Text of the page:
Friday, March 27, 2009
He's even got quotes from both, and -- from the sounds of them -- I'll stake money (but not much, mind you) that Dan actually obtained those thoughts in one-on-one interviews.
It's a crying shame that Dan doesn't apply himself like this consistently, instead of utilizing shortcuts and his usual templates that oftentimes make his columns indistinguishable, vindictive and vain. Some days he's Bob Ryan but most days he's Dilbert.
On a personal note, my wife and I are off to Fort Myers today for the weekend to do a spring training book signing. Since my laptop is on the fritz I'm hoping one of my compatriots on the site will post entries over the weekend. If not, I'll see ya Monday.
Thursday, March 26, 2009
Stunned can't describe the feeling. And the author of the review, long-time Boston journalist, George Kimball, denigrates Dan's mythical thesis on decades of Red Sox failure, as well. I can't help but believe that Danny Boy's Irish eyes won't be smiling.
"Gutlon argues that the Red Sox were cursed, all right. For more than 80 years they were cursed by a policy of institutionalized racism and a mind-boggling litany of wrong-headed business decisions ...
"... although he is a professional journalist by trade, Gutlon is first and foremost a lifelong Red Sox fan, and what he brings to the table in his eminently readable new book is a comprehensive accumulation of anecdotal evidence delivered from that perspective – the winning argument, if you will, in a hypothetical bar-room debate on the subject."
And the hits just keep on coming!
Wednesday, March 25, 2009
What brings it to mind is Dan's over-the-top, self-serving, self-imposed appearance on Dan Patrick's radio program on Tuesday. In the words of my DSW compatriot, Dave M. ...
What a surprise! First, to don the cape of a super hero! The maligned defender of all thing true and just. Yep, that's our boy!
"Shaughnessy was on the Dan Patrick Show ... and man, what an absolute joke ... all the pettiness revealed itself ... First, it was Shaughnessy who forced his way ... on the ... show - calling in to offer his opinion. Unfortunately, Patrick seemed all [too] willing to oblige. All the typical crap [concerning Curt Schilling] - complaints about the blog; complaints about the politics; complaints about being unethical for accepting [$8 million] while injured; and complaints about being … a big lug. Shank claims to be brave enough to call Schilling out on his inconsistencies but that Schilling always picks one member of the local media to pick on and it was poor little Shaughnessy."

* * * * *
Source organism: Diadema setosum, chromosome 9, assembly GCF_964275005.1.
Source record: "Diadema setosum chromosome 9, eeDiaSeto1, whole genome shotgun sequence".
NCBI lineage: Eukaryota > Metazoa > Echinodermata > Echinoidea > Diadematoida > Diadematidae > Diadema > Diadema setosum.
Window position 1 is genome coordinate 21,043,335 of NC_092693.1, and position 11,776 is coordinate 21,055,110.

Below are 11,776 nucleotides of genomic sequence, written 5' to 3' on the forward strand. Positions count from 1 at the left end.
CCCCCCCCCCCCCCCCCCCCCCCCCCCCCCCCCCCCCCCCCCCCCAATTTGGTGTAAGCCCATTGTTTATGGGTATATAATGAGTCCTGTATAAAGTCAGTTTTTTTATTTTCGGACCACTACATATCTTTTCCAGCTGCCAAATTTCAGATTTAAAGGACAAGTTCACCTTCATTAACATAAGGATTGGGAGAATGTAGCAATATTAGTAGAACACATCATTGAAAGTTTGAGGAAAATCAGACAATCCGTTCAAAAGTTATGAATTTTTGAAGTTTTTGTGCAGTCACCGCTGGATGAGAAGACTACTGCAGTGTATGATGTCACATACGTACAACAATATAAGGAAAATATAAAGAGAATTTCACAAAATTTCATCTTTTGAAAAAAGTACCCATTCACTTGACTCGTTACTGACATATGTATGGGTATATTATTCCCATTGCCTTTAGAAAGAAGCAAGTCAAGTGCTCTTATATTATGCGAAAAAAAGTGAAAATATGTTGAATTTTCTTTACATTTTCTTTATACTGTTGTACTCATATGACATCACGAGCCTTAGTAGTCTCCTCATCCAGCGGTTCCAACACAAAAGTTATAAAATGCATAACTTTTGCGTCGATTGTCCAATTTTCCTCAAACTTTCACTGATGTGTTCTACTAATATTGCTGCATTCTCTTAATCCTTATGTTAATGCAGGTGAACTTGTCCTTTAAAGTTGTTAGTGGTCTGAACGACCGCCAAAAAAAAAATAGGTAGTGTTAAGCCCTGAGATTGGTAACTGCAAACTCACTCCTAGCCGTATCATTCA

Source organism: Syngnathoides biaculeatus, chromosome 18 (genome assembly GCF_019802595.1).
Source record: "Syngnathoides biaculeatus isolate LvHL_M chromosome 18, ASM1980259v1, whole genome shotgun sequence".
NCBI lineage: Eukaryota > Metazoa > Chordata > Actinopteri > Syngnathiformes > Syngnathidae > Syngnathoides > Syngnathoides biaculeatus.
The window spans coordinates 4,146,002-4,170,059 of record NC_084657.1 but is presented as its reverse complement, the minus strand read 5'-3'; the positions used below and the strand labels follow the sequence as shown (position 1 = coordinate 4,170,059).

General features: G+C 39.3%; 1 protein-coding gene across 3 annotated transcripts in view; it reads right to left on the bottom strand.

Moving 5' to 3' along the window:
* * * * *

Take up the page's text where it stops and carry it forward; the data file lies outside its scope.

OK, let's see. Why don't we go through Dave's points sequentially, shall we?
First, imagine Schilling's temerity to establish his own blog so he can offer his own opinion and bypass the media-imposed filters. That, in itself, should warrant a prison term, eh? Oh, and the guy's a right winger who openly, vehemently and vocally supported John McCain? Well, that should warrant the electric chair.
As far as the unethically obtained $8 million? I seem to recall Red Sox general manager Theo Epstein's public pronouncement thereafter that Schilling passed his physical with flying colors before the "big lug" signed his 2008 contract. But, naturally, Shank never bothered to correct his previous scurrilous claim. Guess Theo (backed by his minions, of course!) should've saved his breath.
(Sort of reminds me of Dan's identification of one of the three black Negro League players who tried out for the Sox back in 1945, Marvin Williamson. Uh, Dan, his name was Marvin Williams. Yet, twenty printings later, Dan's fairy tale "Curse" book continues to misidentify the man. Surprise! Surprise! Now that's responsible reporting!)
Inconsistencies? Boy, Dan, you are just such a pillar of integrity. Not!!!
Granted, I think Shank deliberately writes inflammatory columns and makes ridiculous assertions simply to attract attention and generate buzz. I also believe that the CHB goes out of his way to insert himself into the story, to become a play-AH in his own right. That said, I am outraged that the man has so little self-perspective that he constantly perceives himself as a victim.